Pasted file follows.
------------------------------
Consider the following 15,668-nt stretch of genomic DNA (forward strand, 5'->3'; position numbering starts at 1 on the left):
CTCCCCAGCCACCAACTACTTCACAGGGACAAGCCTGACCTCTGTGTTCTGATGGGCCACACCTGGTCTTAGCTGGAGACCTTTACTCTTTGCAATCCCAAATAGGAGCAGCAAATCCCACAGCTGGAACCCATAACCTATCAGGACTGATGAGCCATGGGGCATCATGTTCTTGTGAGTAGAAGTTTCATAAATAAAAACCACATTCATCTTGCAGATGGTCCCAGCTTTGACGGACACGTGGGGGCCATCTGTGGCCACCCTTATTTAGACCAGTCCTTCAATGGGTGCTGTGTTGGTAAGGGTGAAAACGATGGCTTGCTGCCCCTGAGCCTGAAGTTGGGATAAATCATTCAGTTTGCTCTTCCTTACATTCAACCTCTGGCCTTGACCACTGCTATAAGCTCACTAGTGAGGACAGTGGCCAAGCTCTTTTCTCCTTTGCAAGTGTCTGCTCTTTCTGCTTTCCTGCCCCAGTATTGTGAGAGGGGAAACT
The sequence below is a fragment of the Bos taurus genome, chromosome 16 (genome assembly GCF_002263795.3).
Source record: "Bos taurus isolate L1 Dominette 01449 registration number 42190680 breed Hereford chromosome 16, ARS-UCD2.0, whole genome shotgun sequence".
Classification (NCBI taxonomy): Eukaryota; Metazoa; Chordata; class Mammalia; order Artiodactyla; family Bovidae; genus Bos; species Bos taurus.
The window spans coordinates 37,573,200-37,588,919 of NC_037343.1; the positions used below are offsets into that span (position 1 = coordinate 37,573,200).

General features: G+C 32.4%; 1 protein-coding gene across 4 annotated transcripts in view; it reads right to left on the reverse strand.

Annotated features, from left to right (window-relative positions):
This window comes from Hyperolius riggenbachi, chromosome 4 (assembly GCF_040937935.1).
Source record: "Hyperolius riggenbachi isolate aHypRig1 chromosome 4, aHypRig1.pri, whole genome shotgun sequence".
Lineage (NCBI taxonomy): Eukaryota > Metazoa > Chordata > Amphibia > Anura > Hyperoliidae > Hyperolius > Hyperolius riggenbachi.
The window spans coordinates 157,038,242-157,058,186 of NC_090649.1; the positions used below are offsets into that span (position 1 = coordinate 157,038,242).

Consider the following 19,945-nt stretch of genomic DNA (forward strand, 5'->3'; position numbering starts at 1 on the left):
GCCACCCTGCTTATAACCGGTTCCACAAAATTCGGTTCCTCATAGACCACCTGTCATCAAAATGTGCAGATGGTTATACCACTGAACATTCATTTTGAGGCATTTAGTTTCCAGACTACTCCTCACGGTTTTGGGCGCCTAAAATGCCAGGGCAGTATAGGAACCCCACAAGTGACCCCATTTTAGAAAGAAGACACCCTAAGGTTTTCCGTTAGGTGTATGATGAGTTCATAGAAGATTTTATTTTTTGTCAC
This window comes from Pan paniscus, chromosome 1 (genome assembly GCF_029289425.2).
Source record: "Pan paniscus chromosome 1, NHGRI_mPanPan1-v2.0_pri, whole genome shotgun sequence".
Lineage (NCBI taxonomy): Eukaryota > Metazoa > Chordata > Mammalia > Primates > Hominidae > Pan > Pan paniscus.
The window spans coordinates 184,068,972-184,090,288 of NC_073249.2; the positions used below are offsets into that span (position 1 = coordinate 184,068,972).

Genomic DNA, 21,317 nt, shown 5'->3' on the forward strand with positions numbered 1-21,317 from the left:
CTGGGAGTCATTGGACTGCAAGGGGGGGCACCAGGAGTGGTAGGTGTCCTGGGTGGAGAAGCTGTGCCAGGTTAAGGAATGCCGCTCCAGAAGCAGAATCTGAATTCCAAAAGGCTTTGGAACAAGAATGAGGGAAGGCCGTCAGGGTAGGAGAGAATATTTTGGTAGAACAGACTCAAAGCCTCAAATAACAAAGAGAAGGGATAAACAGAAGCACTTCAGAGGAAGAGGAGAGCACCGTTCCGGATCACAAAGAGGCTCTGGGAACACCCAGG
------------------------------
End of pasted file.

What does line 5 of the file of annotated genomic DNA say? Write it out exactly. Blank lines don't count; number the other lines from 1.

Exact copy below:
Classification (NCBI taxonomy): Eukaryota; Metazoa; Chordata; class Mammalia; order Artiodactyla; family Bovidae; genus Bos; species Bos taurus.